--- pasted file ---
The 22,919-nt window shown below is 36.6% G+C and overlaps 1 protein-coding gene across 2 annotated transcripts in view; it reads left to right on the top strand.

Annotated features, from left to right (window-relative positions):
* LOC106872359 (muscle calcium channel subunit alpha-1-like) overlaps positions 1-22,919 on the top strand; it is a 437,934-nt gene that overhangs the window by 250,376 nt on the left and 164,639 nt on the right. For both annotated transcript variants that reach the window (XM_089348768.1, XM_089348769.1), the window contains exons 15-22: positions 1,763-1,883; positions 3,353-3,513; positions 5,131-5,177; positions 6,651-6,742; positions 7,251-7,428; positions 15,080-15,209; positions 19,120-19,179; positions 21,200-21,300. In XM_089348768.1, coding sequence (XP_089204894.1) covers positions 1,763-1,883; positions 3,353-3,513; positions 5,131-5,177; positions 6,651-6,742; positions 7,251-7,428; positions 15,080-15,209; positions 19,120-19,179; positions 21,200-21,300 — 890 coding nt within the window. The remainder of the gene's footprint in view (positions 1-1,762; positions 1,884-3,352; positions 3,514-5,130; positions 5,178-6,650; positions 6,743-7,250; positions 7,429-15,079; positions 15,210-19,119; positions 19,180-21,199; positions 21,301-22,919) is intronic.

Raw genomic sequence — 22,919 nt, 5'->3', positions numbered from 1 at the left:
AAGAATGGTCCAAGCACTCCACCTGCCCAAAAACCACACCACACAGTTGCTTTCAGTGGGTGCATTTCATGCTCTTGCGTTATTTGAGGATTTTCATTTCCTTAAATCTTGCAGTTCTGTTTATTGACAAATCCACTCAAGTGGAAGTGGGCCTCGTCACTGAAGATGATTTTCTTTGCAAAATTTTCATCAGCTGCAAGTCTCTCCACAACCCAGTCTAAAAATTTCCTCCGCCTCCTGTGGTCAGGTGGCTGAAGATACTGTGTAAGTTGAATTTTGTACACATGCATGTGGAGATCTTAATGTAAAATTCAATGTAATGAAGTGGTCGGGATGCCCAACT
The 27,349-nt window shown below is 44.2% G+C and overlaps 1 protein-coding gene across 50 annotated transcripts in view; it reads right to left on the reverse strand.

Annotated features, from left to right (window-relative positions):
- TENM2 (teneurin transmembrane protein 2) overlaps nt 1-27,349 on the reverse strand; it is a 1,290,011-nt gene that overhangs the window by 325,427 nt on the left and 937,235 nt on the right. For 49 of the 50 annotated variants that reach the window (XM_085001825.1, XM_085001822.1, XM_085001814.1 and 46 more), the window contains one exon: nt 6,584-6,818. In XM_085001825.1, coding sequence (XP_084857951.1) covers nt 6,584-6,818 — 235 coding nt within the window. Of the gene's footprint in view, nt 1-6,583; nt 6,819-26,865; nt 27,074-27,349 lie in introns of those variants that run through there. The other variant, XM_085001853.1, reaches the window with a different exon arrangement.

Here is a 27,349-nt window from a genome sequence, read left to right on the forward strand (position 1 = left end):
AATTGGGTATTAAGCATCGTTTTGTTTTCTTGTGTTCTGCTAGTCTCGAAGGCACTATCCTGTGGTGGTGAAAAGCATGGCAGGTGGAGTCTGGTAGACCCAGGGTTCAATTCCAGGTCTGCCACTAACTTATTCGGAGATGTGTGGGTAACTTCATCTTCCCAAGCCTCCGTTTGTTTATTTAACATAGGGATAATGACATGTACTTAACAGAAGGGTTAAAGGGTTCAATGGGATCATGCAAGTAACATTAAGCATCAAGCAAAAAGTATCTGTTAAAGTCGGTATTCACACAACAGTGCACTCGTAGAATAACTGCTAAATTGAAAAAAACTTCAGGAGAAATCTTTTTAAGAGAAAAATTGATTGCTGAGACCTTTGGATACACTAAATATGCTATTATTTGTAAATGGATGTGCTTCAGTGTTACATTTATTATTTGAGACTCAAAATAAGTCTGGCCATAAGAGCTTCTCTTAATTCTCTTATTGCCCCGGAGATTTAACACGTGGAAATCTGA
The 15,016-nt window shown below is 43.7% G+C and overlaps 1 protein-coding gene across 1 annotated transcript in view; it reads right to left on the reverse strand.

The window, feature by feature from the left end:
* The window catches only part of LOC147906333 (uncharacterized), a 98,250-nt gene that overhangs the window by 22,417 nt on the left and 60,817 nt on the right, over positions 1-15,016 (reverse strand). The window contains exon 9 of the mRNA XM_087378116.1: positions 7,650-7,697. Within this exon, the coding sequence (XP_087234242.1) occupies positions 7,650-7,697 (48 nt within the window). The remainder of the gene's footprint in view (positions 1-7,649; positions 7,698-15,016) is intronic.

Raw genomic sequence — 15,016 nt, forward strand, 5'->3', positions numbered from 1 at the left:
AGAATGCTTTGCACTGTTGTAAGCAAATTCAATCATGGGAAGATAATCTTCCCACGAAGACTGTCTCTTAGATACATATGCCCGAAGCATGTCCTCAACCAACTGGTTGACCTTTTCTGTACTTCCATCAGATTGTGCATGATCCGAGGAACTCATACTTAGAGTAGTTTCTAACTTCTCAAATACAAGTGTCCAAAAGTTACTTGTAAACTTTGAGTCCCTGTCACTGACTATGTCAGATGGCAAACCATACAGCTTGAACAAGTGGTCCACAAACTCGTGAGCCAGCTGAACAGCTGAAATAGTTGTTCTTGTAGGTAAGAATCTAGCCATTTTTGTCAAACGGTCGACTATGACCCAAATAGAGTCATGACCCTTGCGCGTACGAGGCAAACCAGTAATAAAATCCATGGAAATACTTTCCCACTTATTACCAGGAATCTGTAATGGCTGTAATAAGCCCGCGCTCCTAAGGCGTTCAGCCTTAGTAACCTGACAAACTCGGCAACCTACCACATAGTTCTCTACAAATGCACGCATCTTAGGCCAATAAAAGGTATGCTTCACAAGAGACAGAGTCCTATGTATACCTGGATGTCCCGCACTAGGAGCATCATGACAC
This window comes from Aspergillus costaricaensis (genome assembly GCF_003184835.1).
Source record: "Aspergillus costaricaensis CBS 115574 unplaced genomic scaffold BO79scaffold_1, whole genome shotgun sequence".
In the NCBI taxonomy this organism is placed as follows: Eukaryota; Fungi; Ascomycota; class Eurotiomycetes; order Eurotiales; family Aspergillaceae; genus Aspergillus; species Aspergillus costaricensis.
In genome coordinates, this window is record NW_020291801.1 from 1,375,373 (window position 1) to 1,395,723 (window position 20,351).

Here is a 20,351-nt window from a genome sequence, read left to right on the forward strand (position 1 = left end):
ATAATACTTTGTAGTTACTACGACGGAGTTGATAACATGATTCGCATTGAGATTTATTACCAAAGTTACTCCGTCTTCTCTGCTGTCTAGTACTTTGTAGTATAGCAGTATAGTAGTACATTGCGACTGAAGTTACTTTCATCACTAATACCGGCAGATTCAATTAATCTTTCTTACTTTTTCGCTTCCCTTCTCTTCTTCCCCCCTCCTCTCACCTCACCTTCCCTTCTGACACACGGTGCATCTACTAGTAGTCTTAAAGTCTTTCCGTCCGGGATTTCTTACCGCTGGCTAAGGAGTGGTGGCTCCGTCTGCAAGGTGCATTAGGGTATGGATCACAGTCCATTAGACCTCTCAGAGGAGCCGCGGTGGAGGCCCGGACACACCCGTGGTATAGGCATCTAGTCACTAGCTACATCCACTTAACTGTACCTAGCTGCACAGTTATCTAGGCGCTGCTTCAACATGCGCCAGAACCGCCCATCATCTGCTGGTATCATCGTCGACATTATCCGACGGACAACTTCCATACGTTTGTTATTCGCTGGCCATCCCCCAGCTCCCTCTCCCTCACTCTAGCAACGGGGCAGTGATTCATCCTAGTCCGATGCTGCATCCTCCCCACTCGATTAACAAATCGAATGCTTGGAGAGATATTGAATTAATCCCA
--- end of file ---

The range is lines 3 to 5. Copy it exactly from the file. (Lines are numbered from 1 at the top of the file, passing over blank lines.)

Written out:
* LOC106872359 (muscle calcium channel subunit alpha-1-like) overlaps positions 1-22,919 on the top strand; it is a 437,934-nt gene that overhangs the window by 250,376 nt on the left and 164,639 nt on the right. For both annotated transcript variants that reach the window (XM_089348768.1, XM_089348769.1), the window contains exons 15-22: positions 1,763-1,883; positions 3,353-3,513; positions 5,131-5,177; positions 6,651-6,742; positions 7,251-7,428; positions 15,080-15,209; positions 19,120-19,179; positions 21,200-21,300. In XM_089348768.1, coding sequence (XP_089204894.1) covers positions 1,763-1,883; positions 3,353-3,513; positions 5,131-5,177; positions 6,651-6,742; positions 7,251-7,428; positions 15,080-15,209; positions 19,120-19,179; positions 21,200-21,300 — 890 coding nt within the window. The remainder of the gene's footprint in view (positions 1-1,762; positions 1,884-3,352; positions 3,514-5,130; positions 5,178-6,650; positions 6,743-7,250; positions 7,429-15,079; positions 15,210-19,119; positions 19,180-21,199; positions 21,301-22,919) is intronic.

Raw genomic sequence — 22,919 nt, 5'->3', positions numbered from 1 at the left:
AAGAATGGTCCAAGCACTCCACCTGCCCAAAAACCACACCACACAGTTGCTTTCAGTGGGTGCATTTCATGCTCTTGCGTTATTTGAGGATTTTCATTTCCTTAAATCTTGCAGTTCTGTTTATTGACAAATCCACTCAAGTGGAAGTGGGCCTCGTCACTGAAGATGATTTTCTTTGCAAAATTTTCATCAGCTGCAAGTCTCTCCACAACCCAGTCTAAAAATTTCCTCCGCCTCCTGTGGTCAGGTGGCTGAAGATACTGTGTAAGTTGAATTTTGTACACATGCATGTGGAGATCTTAATGTAAAATTCAATGTAATGAAGTGGTCGGGATGCCCAACT